These groups are active participants in the SolarAPP Campaign, a national initiative of The Solar Foundation and SEIA which seeks a fundamental reshaping of solar permitting at the federal, state, and local levels. The goal is to allow most routine rooftop solar projects to receive instantaneous approval and efficient inspections, while enhancing safety and reliability.

“Over the past decade, NREL research has shown that while the cost of PV modules and other hardware has declined, non-hardware ‘soft’ costs remain relatively constant. The SolarAPP software will help address key soft cost challenges by providing both AHJs and installers a standardized online portal to complete and manage permitting and inspection processes,” said Kristen Ardani, Solar Analysis Sub-program Lead at NREL.

“Inefficient permitting can cause frustration and added costs for Americans who just want to go solar,” said Abigail Ross Hopper, President and CEO of the Solar Energy Industries Association. “A streamlined, easy-to-use solution such as SolarAPP can cut down on burdensome applications and connect solar projects to the grid faster. A more reliable permitting experience will help both inspectors and solar customers save time and money without sacrificing safety or quality.”

While the cost of residential solar installations has decreased more than 70% over the last ten years, costs are still much higher in the United States than in other mature markets, largely due to non-hardware “soft costs.” The direct and indirect costs of permitting, inspection, and interconnection, including efforts spent acquiring customers who cancel before a permit is issued, can add about $1 per Watt, or $7,000, to the cost of a typical residential system.

Nationwide, there are over 20,000 authorities having jurisdiction (AHJs) with distinct permitting and inspection requirements, application costs, and approval times. The SolarAPP platform will provide a streamlined process that will increase efficiency and reduce the time and cost of a solar permit, leading in turn to lower cancellation rates.

The platform could also benefit local governments, which face budget constraints and growing workloads to keep up with the accelerated pace of solar energy development. Automated permitting will reduce time spent and increase permit revenues, allowing AHJs to focus their resources on post-installation and inspections.

The SolarAPP platform will build on existing software capabilities at NREL to do the following:

  • Provide a flexible, web-based solar permitting tool for residential systems.
  • Encourage the standardization of permitting processes, while allowing for some flexibility to produce applications that meet the specific requirements of AHJs.
  • Evaluate applications and design plans for safety certification and code compliance.
  • Offer opportunities to incorporate energy storage and expand to other market segments, such as solar thermal and commercial systems.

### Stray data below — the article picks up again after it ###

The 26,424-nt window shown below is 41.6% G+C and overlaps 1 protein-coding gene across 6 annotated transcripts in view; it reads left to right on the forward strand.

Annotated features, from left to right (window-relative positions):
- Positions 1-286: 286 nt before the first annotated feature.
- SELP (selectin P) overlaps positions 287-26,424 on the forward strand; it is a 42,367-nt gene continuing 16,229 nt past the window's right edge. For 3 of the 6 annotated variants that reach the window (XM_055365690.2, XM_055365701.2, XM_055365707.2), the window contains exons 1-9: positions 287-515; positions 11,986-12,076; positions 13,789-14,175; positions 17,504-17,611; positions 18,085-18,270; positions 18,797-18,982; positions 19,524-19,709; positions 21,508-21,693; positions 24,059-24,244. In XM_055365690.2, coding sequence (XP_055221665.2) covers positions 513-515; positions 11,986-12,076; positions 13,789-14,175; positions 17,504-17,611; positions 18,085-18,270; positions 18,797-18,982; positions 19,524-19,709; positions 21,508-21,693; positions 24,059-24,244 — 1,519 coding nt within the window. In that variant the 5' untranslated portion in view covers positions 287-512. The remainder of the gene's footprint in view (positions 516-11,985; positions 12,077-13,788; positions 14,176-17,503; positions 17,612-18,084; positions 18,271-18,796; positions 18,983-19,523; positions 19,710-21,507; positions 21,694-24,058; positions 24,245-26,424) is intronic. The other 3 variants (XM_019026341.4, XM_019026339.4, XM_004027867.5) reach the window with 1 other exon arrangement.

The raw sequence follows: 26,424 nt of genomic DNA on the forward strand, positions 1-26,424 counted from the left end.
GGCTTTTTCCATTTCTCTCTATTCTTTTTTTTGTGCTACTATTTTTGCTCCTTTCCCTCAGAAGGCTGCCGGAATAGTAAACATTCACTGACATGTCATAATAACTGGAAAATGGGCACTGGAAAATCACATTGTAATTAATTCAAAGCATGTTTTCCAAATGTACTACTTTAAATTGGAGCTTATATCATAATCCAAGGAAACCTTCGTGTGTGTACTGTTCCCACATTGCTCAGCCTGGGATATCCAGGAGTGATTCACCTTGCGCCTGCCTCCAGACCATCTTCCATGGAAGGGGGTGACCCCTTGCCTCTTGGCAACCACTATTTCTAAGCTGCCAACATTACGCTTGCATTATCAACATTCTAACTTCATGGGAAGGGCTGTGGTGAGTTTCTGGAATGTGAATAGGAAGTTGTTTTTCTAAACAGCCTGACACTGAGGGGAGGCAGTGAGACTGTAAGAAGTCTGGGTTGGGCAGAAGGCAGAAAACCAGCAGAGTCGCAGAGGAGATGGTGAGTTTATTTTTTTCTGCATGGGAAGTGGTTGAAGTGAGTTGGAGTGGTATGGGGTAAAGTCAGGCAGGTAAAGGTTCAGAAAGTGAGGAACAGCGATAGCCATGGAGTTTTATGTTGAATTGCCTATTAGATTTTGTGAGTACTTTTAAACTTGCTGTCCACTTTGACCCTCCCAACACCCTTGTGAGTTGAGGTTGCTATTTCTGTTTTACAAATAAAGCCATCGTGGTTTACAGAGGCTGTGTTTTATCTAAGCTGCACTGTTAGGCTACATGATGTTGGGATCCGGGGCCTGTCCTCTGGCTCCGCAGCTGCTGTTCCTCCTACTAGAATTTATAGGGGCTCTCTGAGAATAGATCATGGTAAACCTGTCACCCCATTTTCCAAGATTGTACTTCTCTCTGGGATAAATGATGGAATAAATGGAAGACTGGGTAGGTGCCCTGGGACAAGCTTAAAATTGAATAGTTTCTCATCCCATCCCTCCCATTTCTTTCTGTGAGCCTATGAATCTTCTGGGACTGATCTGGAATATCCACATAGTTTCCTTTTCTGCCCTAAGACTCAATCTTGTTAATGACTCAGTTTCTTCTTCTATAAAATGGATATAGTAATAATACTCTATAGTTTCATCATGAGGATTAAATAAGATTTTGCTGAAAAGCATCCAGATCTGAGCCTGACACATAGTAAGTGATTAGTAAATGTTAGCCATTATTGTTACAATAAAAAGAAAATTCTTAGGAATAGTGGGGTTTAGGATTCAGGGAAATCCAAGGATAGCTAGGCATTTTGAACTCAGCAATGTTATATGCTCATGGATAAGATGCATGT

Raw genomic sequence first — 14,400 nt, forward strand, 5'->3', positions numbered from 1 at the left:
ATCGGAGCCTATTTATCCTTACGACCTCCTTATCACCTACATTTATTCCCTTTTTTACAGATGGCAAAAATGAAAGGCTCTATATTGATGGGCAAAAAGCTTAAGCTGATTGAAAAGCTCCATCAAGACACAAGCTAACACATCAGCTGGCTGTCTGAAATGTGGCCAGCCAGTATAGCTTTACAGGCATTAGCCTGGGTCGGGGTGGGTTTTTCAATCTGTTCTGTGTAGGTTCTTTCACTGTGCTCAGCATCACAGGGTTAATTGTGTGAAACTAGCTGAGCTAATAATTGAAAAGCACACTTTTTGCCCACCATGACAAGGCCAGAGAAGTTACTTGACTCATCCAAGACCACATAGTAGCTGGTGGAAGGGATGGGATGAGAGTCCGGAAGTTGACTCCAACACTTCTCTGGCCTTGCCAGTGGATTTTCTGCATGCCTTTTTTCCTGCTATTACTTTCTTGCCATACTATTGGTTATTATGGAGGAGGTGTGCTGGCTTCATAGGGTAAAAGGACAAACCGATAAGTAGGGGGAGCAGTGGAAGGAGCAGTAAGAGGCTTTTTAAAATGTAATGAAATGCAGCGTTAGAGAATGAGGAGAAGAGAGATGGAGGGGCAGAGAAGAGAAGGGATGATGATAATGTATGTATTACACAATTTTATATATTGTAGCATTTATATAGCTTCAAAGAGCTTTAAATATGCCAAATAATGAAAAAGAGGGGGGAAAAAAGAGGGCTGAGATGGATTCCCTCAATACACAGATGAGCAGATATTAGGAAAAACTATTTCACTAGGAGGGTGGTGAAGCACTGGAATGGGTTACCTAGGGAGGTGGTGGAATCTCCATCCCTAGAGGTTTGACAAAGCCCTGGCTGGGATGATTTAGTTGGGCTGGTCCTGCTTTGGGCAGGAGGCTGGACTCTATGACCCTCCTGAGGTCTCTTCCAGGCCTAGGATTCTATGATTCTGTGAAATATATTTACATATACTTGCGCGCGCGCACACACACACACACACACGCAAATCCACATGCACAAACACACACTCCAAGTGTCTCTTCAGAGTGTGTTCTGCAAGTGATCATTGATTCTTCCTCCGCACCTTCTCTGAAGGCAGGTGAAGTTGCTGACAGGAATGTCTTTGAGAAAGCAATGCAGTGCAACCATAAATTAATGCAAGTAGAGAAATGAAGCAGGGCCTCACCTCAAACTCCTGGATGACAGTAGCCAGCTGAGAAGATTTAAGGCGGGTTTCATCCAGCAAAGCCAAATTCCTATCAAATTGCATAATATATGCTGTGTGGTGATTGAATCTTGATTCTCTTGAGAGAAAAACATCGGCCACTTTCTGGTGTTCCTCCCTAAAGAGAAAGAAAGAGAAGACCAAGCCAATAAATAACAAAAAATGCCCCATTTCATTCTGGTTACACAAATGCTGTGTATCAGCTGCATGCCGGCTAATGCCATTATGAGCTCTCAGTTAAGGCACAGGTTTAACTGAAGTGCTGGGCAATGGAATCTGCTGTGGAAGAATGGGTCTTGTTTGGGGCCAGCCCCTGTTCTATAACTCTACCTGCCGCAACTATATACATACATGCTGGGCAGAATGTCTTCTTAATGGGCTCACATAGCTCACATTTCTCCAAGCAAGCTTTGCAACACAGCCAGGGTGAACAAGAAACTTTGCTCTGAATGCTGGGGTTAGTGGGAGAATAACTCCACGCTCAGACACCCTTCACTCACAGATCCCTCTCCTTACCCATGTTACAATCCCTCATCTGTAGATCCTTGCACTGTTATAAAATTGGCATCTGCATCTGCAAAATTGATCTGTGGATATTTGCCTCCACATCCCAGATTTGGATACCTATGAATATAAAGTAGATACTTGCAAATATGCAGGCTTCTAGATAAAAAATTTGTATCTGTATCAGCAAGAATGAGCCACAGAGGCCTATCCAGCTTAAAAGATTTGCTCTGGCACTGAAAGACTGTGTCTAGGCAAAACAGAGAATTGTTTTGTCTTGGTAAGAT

The SolarAPP initiative builds on previous and existing programs to reduce soft costs, including the SolSmart program that provides designation and no-cost technical assistance for local governments to open up solar markets.

San Diego Airport installs 2 MW/4 MWh storage system to complement existing PV array

Yesterday, ENGIE Storage announced that San Diego International Airport (SAN) installed a 2 MW/4 MWh GridSynergy energy storage system. Paired with the airport’s existing 5.5 MW of solar capacity, the new energy storage system will reduce energy charges during peak demand, which according to ENGIE equate to approximately 40 percent of the airport’s monthly electricity costs. The system is expected to begin operation in early 2020.

The airport will be using GridSynergy’s cloud-based software, which will draw on past and present energy generation and usage data at the airport to calculate optimal charge and discharge cycles for the lithium-ion batteries. GridSynergy will continually learn and adapt to the airport’s energy needs over the next ten years, said ENGIE.

“We are continuously exploring ways to operate more efficiently and reduce the airport’s carbon footprint as energy cost and demand rise,” said Kimberly Becker, SAN’s President/CEO. “This system becomes an important tool in that effort by helping to harness our onsite renewable energy opportunities and maximize their benefits well into the future.”

Solar generation is one of many initiatives included in the airport’s comprehensive strategic energy plan.   Other initiatives include LED lighting retrofits, HVAC efficiency improvements, additional solar and battery storage, and industry leading energy efficient design of new facilities to include the proposed replacement of Terminal 1.

Ontario Power Generation to buy U.S.-based Cube Hydro

Ontario Power Generation (OPG) has entered into an agreement to acquire Cube Hydro, an operator of small and medium-sized hydropower facilities in the northeast and southeast U.S.

OPG says the acquisition provides additional scale to its existing U.S. hydro platform and should generate meaningful operational synergies between the two platforms, including enhanced opportunities for further capital deployment.

“OPG has significant hydroelectric expertise in Ontario and in the U.S., so acquiring this portfolio of diversified, high-quality, long-life assets represents a natural fit for us,” said OPG’s Ken Hartwick, president and chief executive officer. “This is also an opportunity to grow our revenue base over the long term and provide increased returns to our Shareholder, the Province of Ontario.”

This investment will be financed primarily through OPG’s corporate public debt program or other available credit facilities. Goldman Sachs & Co. LLC acted as a financial advisor to OPG on the acquisition. The transaction is subject to standard regulatory approvals. Once the acquisition is finalized, Cube Hydro will operate as part of OPG’s U.S. hydroelectric platform. OPG expanded to the U.S. through its acquisition of Eagle Creek Renewable Energy in November 2018.

Cube Hydro was established in 2014 and operates 19 hydropower facilities, providing 385 MW of in-service capacity at facilities in New York, Pennsylvania, Virginia, West Virginia and North Carolina. Its enterprise value is US$1,123 million, subject to customary working capital and other adjustments on closing.

OPG produces about half of the electricity Ontarians rely on every day, and its clean, safe power costs an average of 40% less than other generators in the province, according to a press release.